WHO calls on all stakeholders to uphold the Stockholm Convention and work towards incrementally improving safe health care waste management practices to protect health and reduce harm to the environment (WHO 2007). To this end WHO recommends that: 

Governments should: 

• Allocate a budget to cover the costs of establishment and maintenance of sound health care waste management systems 

• Request donors, partners and other sources of external financing to include an adequate contribution towards the management of waste associated with their interventions 

• Implement and monitor sound health care waste management systems, support capacity building, and ensure worker and community health. 

Donors and partners should: 

• Include a provision in their health program assistance to cover the costs of sound health care waste management systems. 

All concerned institutions and organizations should: 

• Promote sound health care waste management 

• Develop innovative solutions to reduce the volume and toxicity of the waste they produce which is associated with their products 

• Ensure that global health strategies and programs take into account health care waste management.

2. Priority considerations 

To ensure sustainability, technologies should be selected according to the economic, environmental and social context. To choose the most appropriate technology, benchmarking, expert opinions and participatory assessment by relevant stakeholders should be considered (UNEP 2012b). The following steps can be used to select the best technology: 

1. Baseline data collection 

• Legal requirements (national and international) 

• Volume of waste generated 

• Availability of resources water, electricity, fuel) 

• Available space and security for the treatment technology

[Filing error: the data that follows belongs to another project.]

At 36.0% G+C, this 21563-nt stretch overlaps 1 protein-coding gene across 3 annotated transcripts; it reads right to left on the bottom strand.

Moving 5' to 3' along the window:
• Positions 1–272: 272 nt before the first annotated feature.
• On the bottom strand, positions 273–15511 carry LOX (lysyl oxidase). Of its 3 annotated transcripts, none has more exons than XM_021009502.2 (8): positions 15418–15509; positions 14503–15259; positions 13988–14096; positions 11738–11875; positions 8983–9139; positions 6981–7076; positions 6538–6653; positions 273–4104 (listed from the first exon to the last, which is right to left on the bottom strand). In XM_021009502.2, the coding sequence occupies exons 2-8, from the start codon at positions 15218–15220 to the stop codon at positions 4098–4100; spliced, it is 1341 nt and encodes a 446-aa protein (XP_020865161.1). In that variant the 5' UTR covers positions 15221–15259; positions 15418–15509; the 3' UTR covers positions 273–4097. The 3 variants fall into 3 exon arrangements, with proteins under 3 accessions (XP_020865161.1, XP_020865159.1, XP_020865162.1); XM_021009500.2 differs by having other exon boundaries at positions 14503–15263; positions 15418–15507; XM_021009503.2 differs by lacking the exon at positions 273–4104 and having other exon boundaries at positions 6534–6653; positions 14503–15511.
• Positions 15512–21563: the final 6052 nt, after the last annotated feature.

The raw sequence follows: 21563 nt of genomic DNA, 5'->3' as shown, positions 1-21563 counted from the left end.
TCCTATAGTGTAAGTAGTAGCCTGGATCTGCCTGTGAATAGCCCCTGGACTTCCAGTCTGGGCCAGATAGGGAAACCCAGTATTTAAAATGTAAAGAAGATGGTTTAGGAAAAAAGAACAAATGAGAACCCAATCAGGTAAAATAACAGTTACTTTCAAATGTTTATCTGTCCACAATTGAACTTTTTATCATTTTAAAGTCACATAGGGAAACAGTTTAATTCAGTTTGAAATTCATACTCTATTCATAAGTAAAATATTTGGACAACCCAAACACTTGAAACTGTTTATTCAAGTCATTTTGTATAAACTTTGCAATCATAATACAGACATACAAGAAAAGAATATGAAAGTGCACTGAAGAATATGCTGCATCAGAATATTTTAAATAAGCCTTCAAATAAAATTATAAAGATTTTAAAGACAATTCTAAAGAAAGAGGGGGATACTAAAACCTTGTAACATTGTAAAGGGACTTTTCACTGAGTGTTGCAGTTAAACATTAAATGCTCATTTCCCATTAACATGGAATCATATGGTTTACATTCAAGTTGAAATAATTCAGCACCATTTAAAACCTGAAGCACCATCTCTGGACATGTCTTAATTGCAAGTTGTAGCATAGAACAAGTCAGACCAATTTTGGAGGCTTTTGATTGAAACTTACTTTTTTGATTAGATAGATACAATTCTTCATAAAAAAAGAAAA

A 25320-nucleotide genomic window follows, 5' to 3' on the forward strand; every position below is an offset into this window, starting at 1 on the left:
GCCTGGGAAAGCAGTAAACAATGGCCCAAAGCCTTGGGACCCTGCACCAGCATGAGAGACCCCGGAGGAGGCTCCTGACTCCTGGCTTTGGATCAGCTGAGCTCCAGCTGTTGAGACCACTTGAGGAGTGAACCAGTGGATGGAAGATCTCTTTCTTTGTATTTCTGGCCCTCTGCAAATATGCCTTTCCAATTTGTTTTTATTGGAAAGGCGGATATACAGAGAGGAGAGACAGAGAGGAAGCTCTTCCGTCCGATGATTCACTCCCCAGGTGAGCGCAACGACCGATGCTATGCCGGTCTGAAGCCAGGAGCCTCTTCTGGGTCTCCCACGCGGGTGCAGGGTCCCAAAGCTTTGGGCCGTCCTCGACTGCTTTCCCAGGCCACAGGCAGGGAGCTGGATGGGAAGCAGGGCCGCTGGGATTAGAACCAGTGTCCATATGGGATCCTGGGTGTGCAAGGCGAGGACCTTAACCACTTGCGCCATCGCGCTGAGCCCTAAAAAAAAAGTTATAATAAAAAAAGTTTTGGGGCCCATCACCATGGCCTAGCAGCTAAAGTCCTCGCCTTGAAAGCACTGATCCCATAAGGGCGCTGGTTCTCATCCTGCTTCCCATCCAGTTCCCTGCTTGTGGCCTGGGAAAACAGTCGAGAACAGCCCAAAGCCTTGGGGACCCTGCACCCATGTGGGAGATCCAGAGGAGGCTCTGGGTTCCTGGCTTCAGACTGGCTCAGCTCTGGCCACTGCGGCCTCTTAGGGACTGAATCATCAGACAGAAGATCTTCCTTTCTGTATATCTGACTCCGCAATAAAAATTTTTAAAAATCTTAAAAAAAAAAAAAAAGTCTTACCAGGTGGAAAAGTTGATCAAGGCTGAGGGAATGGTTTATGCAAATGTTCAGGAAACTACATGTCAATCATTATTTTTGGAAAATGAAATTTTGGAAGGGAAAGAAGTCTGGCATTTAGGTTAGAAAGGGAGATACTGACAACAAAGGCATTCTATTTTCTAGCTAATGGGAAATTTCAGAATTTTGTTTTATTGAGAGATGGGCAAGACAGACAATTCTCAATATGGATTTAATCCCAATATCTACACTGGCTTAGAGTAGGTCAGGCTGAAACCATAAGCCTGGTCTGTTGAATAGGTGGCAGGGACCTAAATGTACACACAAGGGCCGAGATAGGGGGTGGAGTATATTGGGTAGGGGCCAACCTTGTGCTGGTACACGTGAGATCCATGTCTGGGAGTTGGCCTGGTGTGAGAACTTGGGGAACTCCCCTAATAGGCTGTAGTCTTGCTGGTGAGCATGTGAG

• Availability of collection and safe disposal of treated waste 

• Budget for capital, operation and maintenance costs 

• Use of decentralised or centralised waste treatment 

2. Calculation of treatment capacity required 

3. Mapping and screening of eligible technology options 

4. Submission of bidding documentation and evaluation criteria 

(in cases of public bidding), including: 

• Experiences in the country/region, technical certificates, use of local or regional services, process for procuring spare parts, technical training, maintenance contracts, technical drawings, housing requirements, availability of documents in local language, costs (including equipment, transport to the site, installation and commissioning, operation), delivery time and proven experience in installing and maintaining the technology in a similar context 

5. Decision making (evaluation of bids) 

Table 1 provides a comparison of types of technologies available on the market which comply with the Stockholm and Basel Conventions. Table 2 compares interim treatment technologies which do not meet the two conventions. Tables 1 and 2 rate available technologies according to environmental impact, capital capital and operational costs2. 

(pastedGraphic.png = low, pastedGraphic_1.png=medium, pastedGraphic_2.png= high, = pastedGraphic_3.pngvery high). Table 1 covers those technologies which comply with the Stockholm and Basel Conventions, while those listed in Table 2 do not meet these requirements and are considered interim solutions.

Table 1. Comparison of infectious and sharp waste treatment technologies which comply with the Stockholm and Basel Conventions


Table 2. Comparison of interim waste treatment technologies used in lowresource settings 


Above all, the steam autoclave and microwave have advantage of low environmental impact, low capital costs and low operating costs.